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Drugs, Alcohol Taint Ohio Valley Workforce

October 24, 2013
By BETSY BETHEL - Associate Life Editor (bbethel@theintelligencer.net) , The Intelligencer / Wheeling News-Register

Looking for a job? Your odds of landing one increase greatly if you are clean and sober.

"When (local) employers are sending out for a drug and alcohol screening, they can't get people to pass them. People say, 'No, no, that doesn't happen.' But it is happening. This is a real concern," said Kathy Finsley, an attorney with Steptoe & Johnson in Wheeling who talked about employee drug testing at a regional round table meeting on maintaining drug-free workplaces in West Virginia.

She said one company manager, whom she did not identify, was having so much trouble finding clean new-hires, he went to his regular customers to ask if they would work for him. "That is a really sad commentary on where we are today," Finsley said.

Article Photos

Photo by Betsy Bethel
Kim Johnston, left, and Kathy Madden of Bayer Material Sciences listen to a presentation at a drug-free workplace round table discussion Monday in Wheeling.

About 30 representatives from local businesses as well as substance abuse prevention and treatment groups attended the meeting on Monday at the Catholic Charities Center ballroom on Main Street in Wheeling. It was the fourth of six regional discussions around the state spearheaded by Gov. Earl Ray Tomblin's substance abuse task force.

Kathy Paxton, substance abuse director for the W.Va. Bureau of Behavioral Health and Health Facilities, said the purpose of the round tables is to educate West Virginia employers on implementing or improving drug-free workplace policies, along with informing them what substances are being abused, what the symptoms are, and how to help employees who are having substance abuse problems connect with community resources for help.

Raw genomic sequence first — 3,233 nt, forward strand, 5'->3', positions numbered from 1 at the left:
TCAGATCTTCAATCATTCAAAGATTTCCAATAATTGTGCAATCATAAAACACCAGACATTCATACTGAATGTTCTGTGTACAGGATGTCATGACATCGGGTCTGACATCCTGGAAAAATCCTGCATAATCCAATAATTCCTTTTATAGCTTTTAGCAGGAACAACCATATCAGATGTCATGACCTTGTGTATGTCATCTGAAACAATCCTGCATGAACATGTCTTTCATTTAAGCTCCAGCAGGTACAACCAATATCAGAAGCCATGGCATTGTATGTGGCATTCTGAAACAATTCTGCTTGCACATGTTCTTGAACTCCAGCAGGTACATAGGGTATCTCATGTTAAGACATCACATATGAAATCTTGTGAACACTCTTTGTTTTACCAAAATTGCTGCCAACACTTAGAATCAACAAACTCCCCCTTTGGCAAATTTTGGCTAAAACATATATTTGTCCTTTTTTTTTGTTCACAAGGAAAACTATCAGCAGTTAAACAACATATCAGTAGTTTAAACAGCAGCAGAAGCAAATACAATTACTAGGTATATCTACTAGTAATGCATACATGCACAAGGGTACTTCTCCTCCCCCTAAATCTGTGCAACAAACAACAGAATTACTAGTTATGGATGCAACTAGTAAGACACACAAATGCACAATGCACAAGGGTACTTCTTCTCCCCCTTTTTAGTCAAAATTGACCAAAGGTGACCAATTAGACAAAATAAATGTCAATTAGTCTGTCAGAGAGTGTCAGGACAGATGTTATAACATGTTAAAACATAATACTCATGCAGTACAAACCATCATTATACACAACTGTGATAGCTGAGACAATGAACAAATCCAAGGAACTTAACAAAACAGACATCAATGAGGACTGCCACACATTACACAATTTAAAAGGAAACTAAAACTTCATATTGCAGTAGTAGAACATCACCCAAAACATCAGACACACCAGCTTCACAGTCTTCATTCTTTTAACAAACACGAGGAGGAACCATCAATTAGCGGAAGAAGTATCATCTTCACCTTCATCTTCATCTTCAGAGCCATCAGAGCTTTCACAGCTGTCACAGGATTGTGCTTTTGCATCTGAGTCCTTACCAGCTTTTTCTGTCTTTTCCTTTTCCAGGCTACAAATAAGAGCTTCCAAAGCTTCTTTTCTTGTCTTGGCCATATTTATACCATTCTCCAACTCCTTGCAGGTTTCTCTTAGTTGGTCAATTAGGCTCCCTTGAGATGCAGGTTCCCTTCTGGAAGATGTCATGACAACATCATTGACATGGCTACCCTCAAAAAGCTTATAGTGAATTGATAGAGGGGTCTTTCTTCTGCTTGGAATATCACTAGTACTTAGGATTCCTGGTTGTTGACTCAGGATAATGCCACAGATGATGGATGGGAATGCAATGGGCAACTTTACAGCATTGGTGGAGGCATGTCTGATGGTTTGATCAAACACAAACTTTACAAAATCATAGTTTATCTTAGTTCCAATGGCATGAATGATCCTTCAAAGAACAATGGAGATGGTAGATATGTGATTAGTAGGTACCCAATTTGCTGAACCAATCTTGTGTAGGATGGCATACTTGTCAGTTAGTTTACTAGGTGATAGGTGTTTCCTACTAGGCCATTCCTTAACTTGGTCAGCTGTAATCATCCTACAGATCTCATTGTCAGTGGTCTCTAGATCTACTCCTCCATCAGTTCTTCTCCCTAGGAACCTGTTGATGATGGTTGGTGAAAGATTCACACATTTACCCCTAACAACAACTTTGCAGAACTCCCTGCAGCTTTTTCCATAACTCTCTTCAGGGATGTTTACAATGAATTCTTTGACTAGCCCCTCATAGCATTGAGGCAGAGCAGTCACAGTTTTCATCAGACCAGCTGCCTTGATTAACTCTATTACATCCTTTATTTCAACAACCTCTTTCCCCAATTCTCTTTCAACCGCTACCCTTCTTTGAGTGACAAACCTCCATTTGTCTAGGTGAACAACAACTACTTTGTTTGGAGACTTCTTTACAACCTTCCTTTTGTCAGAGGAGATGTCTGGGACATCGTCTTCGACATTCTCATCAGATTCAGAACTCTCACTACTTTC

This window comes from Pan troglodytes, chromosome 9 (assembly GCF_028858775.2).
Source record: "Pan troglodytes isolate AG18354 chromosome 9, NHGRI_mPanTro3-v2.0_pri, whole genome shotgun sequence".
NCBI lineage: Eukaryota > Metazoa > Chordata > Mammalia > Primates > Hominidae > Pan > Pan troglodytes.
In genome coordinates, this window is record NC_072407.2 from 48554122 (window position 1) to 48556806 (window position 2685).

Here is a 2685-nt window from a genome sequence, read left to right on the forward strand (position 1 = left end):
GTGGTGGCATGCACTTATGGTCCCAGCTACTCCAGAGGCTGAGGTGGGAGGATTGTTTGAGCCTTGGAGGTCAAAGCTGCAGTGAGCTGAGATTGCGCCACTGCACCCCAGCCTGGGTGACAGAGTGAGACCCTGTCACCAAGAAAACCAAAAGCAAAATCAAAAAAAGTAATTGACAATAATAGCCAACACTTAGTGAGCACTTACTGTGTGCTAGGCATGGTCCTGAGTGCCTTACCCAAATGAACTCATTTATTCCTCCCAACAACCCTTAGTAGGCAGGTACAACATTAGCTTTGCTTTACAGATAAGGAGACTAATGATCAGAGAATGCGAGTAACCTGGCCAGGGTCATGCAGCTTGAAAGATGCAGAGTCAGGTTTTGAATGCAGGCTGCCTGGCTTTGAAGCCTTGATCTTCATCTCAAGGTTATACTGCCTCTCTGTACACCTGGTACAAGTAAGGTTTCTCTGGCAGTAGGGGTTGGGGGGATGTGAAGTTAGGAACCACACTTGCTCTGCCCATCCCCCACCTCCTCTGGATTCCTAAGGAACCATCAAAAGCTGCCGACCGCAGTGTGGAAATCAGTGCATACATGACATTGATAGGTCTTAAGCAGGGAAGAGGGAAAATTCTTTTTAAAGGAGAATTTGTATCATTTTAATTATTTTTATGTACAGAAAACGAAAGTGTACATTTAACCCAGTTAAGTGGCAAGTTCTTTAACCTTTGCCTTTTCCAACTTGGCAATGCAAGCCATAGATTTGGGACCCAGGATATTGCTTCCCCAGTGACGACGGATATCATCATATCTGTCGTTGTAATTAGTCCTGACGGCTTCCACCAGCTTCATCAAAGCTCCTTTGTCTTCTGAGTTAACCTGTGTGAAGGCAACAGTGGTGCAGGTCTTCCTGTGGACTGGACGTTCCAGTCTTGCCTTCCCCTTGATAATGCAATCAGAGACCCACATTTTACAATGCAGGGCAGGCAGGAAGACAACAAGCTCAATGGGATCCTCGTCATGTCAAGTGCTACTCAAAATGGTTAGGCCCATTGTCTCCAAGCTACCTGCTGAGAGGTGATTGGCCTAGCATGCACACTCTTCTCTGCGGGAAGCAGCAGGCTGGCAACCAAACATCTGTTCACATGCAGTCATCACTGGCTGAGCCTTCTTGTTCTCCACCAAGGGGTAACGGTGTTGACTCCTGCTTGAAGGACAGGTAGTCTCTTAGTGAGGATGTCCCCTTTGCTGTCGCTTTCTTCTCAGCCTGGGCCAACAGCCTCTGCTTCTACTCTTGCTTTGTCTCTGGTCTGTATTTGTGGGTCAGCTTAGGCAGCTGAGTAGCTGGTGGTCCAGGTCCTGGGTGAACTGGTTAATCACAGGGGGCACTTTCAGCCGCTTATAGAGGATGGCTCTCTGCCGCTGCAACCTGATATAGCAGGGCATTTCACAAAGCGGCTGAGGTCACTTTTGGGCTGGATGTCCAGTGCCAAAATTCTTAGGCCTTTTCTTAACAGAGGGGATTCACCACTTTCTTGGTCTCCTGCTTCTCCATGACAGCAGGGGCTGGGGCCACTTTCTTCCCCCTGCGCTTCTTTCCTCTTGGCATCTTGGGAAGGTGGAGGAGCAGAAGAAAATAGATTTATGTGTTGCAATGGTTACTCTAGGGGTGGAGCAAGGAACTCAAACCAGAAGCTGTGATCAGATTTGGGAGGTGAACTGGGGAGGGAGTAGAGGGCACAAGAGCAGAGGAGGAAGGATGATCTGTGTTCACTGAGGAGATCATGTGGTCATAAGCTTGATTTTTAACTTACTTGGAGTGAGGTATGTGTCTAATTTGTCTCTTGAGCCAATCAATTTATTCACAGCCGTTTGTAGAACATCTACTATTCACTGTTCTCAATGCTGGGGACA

"We know drug-free employees are great for business," Paxton told the gathering, noting substance abuse addicts are more likely to change jobs frequently, are more likely to be late or call in sick, are less productive and are more likely to be involved in on-the-job accidents.

Lori Garrett-Bumba and Martha Polinsky of the Ohio County Substance Abuse Prevention Coalition provided statistics on drug and alcohol use in West Virginia and outlined the properties, effects and symptoms of a variety of substances, including alcohol, tobacco, marijuana, opiates, stimulants, inhalants and the newer synthetic drugs such as bath salts and K2, or synthetic marijuana.

Prescription drug abuse in West Virginia is of particular concern, as the rates have risen exponentially in the past decade, Garrett-Bumba noted. West Virginia has the highest number of prescriptions per capita in the U.S. - each resident has 18.4 prescriptions compared to the national average of 11 - and it has the highest overdose rate in the country.

When it comes to addiction, "it's not those people anymore," Paxton said. "It's the people we work with, the people we go to church with ... It is part of our culture." She challenged the employers to help their employees.

"We want to intervene early in folks' lives. We don't want to wait until they're so sick they'll never come back (to work). ... We don't want to identify folks who are using and fire them. That's the last thing we want. We don't have enough of a workforce in West Virginia to do that. We want to help them."